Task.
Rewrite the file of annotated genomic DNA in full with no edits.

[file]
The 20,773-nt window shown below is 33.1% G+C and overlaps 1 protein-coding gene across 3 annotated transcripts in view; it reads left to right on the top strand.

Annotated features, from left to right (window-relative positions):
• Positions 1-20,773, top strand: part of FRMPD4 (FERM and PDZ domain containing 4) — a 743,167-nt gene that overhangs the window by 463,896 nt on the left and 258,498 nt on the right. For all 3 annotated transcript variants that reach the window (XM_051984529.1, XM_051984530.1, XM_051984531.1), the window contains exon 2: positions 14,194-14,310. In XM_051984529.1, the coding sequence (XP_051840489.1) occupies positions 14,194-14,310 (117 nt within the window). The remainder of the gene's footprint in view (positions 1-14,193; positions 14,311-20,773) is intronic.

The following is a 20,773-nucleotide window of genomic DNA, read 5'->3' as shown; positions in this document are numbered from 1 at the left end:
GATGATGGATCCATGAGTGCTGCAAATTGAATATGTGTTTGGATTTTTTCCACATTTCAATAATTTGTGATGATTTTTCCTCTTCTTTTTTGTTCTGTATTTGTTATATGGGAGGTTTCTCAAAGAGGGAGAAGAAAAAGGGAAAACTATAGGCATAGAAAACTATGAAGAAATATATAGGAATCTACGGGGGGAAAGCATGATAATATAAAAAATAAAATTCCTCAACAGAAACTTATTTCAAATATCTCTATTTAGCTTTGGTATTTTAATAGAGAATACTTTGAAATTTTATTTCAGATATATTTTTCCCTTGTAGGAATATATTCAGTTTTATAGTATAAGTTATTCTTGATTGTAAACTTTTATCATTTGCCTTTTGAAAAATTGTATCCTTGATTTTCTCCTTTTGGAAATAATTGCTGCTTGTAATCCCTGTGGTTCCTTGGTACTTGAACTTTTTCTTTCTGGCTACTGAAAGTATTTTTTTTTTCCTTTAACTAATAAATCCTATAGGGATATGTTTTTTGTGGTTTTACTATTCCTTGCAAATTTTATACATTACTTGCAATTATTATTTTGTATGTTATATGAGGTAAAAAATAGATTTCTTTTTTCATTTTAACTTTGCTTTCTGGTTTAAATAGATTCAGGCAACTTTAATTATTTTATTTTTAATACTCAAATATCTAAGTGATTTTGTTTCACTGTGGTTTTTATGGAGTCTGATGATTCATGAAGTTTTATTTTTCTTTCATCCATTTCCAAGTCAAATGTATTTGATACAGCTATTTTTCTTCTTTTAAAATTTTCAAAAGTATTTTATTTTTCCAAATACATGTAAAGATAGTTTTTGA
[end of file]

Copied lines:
The 20,773-nt window shown below is 33.1% G+C and overlaps 1 protein-coding gene across 3 annotated transcripts in view; it reads left to right on the top strand.

Annotated features, from left to right (window-relative positions):
• Positions 1-20,773, top strand: part of FRMPD4 (FERM and PDZ domain containing 4) — a 743,167-nt gene that overhangs the window by 463,896 nt on the left and 258,498 nt on the right. For all 3 annotated transcript variants that reach the window (XM_051984529.1, XM_051984530.1, XM_051984531.1), the window contains exon 2: positions 14,194-14,310. In XM_051984529.1, the coding sequence (XP_051840489.1) occupies positions 14,194-14,310 (117 nt within the window). The remainder of the gene's footprint in view (positions 1-14,193; positions 14,311-20,773) is intronic.

The following is a 20,773-nucleotide window of genomic DNA, read 5'->3' as shown; positions in this document are numbered from 1 at the left end:
GATGATGGATCCATGAGTGCTGCAAATTGAATATGTGTTTGGATTTTTTCCACATTTCAATAATTTGTGATGATTTTTCCTCTTCTTTTTTGTTCTGTATTTGTTATATGGGAGGTTTCTCAAAGAGGGAGAAGAAAAAGGGAAAACTATAGGCATAGAAAACTATGAAGAAATATATAGGAATCTACGGGGGGAAAGCATGATAATATAAAAAATAAAATTCCTCAACAGAAACTTATTTCAAATATCTCTATTTAGCTTTGGTATTTTAATAGAGAATACTTTGAAATTTTATTTCAGATATATTTTTCCCTTGTAGGAATATATTCAGTTTTATAGTATAAGTTATTCTTGATTGTAAACTTTTATCATTTGCCTTTTGAAAAATTGTATCCTTGATTTTCTCCTTTTGGAAATAATTGCTGCTTGTAATCCCTGTGGTTCCTTGGTACTTGAACTTTTTCTTTCTGGCTACTGAAAGTATTTTTTTTTTCCTTTAACTAATAAATCCTATAGGGATATGTTTTTTGTGGTTTTACTATTCCTTGCAAATTTTATACATTACTTGCAATTATTATTTTGTATGTTATATGAGGTAAAAAATAGATTTCTTTTTTCATTTTAACTTTGCTTTCTGGTTTAAATAGATTCAGGCAACTTTAATTATTTTATTTTTAATACTCAAATATCTAAGTGATTTTGTTTCACTGTGGTTTTTATGGAGTCTGATGATTCATGAAGTTTTATTTTTCTTTCATCCATTTCCAAGTCAAATGTATTTGATACAGCTATTTTTCTTCTTTTAAAATTTTCAAAAGTATTTTATTTTTCCAAATACATGTAAAGATAGTTTTTGA